We’re getting back into the swing of indoor track meets again with our second meet of the year. Attendance was up, with 145 runners, including 7 teams, who completed a total of 338 efforts. Full results are on the FLRC website. Although we didn’t have a professional photographer at this meet, several people have uploaded their photos already, and if you took some, we’d love to see them too. It’s really easy to upload to the public album—give it a try!

Although the 5000m race, our first event, didn’t compare in size to our February 2020 meet, when we had 86 registrants and 71 finishers across 3 heats, we still ended up with 24 runners, enough for a box start to separate the crowd. Lucas Baker took the lead in the 25-lap race early and kept it all the way to the finish in a solid 16:39, holding off Jordan Varano in 17:04. Liz Hartman won for the women in a personal best of 20:16, ahead of Olivia Zeigler of Northwestern Elementary School in 21:32.

Moving from longest to shortest, we switched gears for the 60m sprints, where we had 10 heats. In the final heat, Braddock Salisbury ran 7.28 seconds for the win, edging out Noah Bosket in 7.53 and Karim Nimaga of Morrisville State College in 7.58. Matti Johnston of Corning was the fastest woman in 8.39 seconds, followed by Madelyn Weeks of the Groton Project Track Club in 9.60 seconds.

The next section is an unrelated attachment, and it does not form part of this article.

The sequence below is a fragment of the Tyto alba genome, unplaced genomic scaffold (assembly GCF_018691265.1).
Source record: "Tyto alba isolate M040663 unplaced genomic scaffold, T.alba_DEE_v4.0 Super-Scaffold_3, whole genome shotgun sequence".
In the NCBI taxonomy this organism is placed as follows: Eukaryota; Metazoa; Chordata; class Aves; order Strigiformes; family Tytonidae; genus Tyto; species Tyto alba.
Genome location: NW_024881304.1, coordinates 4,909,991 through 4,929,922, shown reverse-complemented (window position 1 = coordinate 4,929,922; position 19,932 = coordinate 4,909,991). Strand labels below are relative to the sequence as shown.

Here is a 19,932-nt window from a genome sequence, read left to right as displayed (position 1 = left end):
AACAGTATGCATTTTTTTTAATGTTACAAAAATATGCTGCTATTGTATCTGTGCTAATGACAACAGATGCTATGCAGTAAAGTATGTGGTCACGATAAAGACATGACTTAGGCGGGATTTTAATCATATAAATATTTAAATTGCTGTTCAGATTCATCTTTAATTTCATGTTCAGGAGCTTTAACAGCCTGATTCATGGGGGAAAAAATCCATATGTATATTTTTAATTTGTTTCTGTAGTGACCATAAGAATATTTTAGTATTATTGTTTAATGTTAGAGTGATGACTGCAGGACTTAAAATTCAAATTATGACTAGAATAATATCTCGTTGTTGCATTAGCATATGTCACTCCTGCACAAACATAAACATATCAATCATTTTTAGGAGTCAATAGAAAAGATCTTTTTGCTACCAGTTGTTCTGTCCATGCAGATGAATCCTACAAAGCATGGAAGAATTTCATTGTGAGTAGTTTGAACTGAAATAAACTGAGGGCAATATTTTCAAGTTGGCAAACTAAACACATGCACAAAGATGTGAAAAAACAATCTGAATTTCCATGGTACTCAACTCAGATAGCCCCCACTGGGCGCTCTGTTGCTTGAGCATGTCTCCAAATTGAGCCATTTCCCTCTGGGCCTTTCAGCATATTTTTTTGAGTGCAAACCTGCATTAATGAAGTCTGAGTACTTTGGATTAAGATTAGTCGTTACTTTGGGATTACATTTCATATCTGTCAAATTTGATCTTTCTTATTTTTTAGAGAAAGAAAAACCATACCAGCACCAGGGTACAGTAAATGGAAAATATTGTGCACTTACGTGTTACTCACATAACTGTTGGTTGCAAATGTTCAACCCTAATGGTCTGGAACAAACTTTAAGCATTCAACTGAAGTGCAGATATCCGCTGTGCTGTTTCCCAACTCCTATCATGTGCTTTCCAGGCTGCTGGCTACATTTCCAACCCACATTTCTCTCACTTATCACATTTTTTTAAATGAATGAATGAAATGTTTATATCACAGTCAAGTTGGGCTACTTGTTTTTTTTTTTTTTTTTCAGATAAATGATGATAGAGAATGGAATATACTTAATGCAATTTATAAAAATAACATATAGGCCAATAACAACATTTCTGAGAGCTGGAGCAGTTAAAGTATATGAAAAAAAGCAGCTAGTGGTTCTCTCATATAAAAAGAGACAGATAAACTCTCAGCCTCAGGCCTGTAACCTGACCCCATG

The mile was our most popular race of the day, with 62 finishers across 5 heats. After top seed Lucas Baker scratched, the race became incredibly tight, with a five-man pack running close together the entire race. Charles McCurdy stayed at the head of the pack for the win in 4:49, holding off the hard-charging Dan Timmerman in 4:50 and Scott Weeks of the Groton Project in 4:51. Our first woman was Heather Webster of GVH, who ran a strong 5:49, and Olivia Zeigler of Northwestern Elementary claimed her second silver of the day in 6:07, just ahead of Abigail Wagner of the SOAR Running Club in 6:13.

Our final individual event was the 200m, where Zuri Ruffin took the win in a blistering 23.85, outpacing Corning’s Brady Hughes in 24.57. Mattison Lucey of the Groton Project repeated her January win, breaking the tape in 27.91, which was 0.6 seconds faster than last month. This time, however, she had close competition with Matti Johnston of Corning just a half-second behind in 28.43.